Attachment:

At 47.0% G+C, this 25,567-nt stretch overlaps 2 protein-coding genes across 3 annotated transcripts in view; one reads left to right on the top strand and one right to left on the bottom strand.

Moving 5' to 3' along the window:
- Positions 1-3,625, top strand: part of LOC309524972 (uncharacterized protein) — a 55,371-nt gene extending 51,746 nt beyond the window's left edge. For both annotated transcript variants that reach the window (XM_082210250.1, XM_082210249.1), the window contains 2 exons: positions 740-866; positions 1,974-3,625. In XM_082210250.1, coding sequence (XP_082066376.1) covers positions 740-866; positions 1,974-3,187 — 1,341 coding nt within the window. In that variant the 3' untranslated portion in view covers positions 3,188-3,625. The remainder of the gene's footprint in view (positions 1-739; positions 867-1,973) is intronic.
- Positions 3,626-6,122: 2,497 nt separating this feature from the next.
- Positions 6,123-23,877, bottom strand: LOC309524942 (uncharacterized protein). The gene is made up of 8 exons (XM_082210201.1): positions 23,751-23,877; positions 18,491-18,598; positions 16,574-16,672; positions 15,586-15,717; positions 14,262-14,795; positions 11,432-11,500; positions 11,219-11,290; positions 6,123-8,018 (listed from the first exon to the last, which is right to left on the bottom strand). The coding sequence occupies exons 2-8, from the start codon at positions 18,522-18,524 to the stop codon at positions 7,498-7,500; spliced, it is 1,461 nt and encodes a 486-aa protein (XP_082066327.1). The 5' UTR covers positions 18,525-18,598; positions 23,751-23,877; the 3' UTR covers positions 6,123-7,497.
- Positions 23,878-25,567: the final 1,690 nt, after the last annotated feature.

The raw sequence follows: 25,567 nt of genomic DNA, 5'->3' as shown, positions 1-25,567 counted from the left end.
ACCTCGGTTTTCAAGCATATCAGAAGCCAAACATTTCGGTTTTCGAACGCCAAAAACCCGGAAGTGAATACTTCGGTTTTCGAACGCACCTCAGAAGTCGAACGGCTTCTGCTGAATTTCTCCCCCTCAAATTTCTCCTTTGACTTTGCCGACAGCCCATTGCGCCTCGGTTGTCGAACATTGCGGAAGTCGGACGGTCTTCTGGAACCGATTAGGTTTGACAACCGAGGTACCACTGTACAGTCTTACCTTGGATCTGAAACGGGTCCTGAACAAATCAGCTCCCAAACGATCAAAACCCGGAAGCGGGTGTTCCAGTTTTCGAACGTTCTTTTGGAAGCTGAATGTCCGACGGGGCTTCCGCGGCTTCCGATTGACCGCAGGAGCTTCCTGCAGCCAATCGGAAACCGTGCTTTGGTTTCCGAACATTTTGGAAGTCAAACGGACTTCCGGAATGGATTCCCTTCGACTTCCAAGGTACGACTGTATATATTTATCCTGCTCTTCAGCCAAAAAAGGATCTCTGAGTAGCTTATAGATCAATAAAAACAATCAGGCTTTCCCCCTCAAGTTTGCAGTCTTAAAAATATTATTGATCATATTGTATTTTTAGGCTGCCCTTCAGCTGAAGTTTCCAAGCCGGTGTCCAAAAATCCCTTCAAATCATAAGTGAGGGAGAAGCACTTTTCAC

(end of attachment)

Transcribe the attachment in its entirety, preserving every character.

At 47.0% G+C, this 25,567-nt stretch overlaps 2 protein-coding genes across 3 annotated transcripts in view; one reads left to right on the top strand and one right to left on the bottom strand.

Moving 5' to 3' along the window:
- Positions 1-3,625, top strand: part of LOC309524972 (uncharacterized protein) — a 55,371-nt gene extending 51,746 nt beyond the window's left edge. For both annotated transcript variants that reach the window (XM_082210250.1, XM_082210249.1), the window contains 2 exons: positions 740-866; positions 1,974-3,625. In XM_082210250.1, coding sequence (XP_082066376.1) covers positions 740-866; positions 1,974-3,187 — 1,341 coding nt within the window. In that variant the 3' untranslated portion in view covers positions 3,188-3,625. The remainder of the gene's footprint in view (positions 1-739; positions 867-1,973) is intronic.
- Positions 3,626-6,122: 2,497 nt separating this feature from the next.
- Positions 6,123-23,877, bottom strand: LOC309524942 (uncharacterized protein). The gene is made up of 8 exons (XM_082210201.1): positions 23,751-23,877; positions 18,491-18,598; positions 16,574-16,672; positions 15,586-15,717; positions 14,262-14,795; positions 11,432-11,500; positions 11,219-11,290; positions 6,123-8,018 (listed from the first exon to the last, which is right to left on the bottom strand). The coding sequence occupies exons 2-8, from the start codon at positions 18,522-18,524 to the stop codon at positions 7,498-7,500; spliced, it is 1,461 nt and encodes a 486-aa protein (XP_082066327.1). The 5' UTR covers positions 18,525-18,598; positions 23,751-23,877; the 3' UTR covers positions 6,123-7,497.
- Positions 23,878-25,567: the final 1,690 nt, after the last annotated feature.

The raw sequence follows: 25,567 nt of genomic DNA, 5'->3' as shown, positions 1-25,567 counted from the left end.
ACCTCGGTTTTCAAGCATATCAGAAGCCAAACATTTCGGTTTTCGAACGCCAAAAACCCGGAAGTGAATACTTCGGTTTTCGAACGCACCTCAGAAGTCGAACGGCTTCTGCTGAATTTCTCCCCCTCAAATTTCTCCTTTGACTTTGCCGACAGCCCATTGCGCCTCGGTTGTCGAACATTGCGGAAGTCGGACGGTCTTCTGGAACCGATTAGGTTTGACAACCGAGGTACCACTGTACAGTCTTACCTTGGATCTGAAACGGGTCCTGAACAAATCAGCTCCCAAACGATCAAAACCCGGAAGCGGGTGTTCCAGTTTTCGAACGTTCTTTTGGAAGCTGAATGTCCGACGGGGCTTCCGCGGCTTCCGATTGACCGCAGGAGCTTCCTGCAGCCAATCGGAAACCGTGCTTTGGTTTCCGAACATTTTGGAAGTCAAACGGACTTCCGGAATGGATTCCCTTCGACTTCCAAGGTACGACTGTATATATTTATCCTGCTCTTCAGCCAAAAAAGGATCTCTGAGTAGCTTATAGATCAATAAAAACAATCAGGCTTTCCCCCTCAAGTTTGCAGTCTTAAAAATATTATTGATCATATTGTATTTTTAGGCTGCCCTTCAGCTGAAGTTTCCAAGCCGGTGTCCAAAAATCCCTTCAAATCATAAGTGAGGGAGAAGCACTTTTCAC